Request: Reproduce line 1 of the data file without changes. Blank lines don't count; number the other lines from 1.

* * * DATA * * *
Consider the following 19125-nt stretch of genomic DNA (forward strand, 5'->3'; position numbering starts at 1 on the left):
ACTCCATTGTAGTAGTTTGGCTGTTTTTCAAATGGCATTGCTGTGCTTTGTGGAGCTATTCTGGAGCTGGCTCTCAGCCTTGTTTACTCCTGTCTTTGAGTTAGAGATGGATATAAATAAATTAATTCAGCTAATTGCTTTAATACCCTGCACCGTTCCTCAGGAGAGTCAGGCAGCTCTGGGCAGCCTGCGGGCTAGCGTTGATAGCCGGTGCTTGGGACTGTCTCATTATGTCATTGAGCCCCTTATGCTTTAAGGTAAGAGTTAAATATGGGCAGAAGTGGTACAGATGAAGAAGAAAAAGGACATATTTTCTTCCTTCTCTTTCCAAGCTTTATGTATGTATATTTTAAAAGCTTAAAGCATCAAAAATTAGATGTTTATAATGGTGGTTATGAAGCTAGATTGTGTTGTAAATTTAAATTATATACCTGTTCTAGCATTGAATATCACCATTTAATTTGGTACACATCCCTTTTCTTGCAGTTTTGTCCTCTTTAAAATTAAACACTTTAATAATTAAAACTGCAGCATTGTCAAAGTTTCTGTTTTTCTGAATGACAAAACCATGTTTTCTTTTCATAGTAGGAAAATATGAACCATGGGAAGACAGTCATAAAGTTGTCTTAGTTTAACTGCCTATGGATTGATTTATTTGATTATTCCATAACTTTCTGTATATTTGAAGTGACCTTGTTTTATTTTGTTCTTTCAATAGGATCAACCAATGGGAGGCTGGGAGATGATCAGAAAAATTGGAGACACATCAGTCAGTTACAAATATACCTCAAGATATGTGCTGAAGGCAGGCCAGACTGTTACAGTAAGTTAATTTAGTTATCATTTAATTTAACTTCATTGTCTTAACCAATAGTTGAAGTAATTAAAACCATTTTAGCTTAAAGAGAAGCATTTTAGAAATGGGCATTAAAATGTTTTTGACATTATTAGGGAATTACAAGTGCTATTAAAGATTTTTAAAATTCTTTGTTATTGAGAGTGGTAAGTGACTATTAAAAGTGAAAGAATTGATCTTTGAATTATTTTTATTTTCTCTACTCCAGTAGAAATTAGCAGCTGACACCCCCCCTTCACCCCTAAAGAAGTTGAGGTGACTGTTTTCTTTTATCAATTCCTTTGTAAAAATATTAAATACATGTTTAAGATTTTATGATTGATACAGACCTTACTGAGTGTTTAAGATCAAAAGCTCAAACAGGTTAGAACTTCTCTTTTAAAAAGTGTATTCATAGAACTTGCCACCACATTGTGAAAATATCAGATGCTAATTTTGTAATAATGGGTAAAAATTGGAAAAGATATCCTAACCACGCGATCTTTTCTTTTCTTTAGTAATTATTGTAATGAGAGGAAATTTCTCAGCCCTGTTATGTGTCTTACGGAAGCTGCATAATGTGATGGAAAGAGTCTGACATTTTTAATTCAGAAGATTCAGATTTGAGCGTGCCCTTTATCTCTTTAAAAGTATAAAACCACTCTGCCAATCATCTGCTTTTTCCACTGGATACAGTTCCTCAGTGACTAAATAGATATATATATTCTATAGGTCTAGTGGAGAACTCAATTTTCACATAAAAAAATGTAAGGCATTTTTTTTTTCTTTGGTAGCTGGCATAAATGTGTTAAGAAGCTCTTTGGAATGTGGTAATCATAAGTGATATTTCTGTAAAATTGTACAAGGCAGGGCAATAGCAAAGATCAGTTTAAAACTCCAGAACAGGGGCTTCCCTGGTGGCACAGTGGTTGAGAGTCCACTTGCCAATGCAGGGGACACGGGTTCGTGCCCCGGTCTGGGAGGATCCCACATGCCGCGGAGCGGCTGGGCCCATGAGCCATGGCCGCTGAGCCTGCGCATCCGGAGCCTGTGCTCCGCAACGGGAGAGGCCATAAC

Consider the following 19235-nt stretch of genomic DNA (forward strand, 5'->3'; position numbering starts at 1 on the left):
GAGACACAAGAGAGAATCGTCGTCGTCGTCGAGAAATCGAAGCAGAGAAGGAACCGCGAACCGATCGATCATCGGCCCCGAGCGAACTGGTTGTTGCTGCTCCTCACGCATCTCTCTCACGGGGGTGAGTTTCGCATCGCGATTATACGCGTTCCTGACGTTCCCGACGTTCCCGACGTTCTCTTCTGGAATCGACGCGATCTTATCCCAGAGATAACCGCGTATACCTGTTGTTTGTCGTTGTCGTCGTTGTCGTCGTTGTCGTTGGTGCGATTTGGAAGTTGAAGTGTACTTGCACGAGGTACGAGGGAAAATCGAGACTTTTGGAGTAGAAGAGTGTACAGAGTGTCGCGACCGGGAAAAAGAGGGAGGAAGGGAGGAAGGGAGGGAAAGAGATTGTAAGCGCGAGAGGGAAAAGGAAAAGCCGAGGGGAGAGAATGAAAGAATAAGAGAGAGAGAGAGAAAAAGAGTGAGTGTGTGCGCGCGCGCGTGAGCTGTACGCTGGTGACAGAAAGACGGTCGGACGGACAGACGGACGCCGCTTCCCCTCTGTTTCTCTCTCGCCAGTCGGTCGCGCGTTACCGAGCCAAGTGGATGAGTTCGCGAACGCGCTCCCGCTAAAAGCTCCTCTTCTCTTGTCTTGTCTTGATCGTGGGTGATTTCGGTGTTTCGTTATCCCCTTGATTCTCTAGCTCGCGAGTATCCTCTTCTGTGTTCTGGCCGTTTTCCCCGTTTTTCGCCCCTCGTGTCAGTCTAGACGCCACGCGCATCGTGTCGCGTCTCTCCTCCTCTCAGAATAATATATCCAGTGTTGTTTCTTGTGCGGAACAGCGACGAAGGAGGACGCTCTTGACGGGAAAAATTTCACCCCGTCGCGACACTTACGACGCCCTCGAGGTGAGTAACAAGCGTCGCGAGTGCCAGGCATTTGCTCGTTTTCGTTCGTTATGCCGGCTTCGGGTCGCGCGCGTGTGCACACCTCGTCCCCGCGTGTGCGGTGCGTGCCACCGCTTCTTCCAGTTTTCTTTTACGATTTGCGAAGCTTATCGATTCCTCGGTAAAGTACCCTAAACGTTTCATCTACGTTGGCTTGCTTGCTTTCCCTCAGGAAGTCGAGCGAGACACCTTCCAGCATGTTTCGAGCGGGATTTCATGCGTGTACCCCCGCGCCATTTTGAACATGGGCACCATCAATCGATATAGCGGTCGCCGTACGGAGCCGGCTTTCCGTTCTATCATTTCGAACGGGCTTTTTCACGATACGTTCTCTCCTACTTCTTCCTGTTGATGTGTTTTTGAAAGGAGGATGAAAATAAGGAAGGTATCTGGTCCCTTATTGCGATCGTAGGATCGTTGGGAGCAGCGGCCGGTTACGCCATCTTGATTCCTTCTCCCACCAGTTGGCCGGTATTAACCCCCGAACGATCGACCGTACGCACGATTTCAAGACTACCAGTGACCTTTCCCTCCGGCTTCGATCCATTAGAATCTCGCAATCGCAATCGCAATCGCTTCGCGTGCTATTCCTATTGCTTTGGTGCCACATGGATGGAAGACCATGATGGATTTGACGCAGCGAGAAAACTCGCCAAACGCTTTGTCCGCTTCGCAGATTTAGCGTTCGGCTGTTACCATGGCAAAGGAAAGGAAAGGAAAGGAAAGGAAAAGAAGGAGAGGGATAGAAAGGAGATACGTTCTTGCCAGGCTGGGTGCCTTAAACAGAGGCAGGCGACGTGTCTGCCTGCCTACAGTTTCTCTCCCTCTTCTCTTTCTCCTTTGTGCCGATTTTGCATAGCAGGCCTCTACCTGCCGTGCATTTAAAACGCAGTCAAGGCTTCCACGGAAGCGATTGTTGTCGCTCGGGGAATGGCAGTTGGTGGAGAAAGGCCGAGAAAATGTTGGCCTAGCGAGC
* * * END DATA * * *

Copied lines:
Consider the following 19125-nt stretch of genomic DNA (forward strand, 5'->3'; position numbering starts at 1 on the left):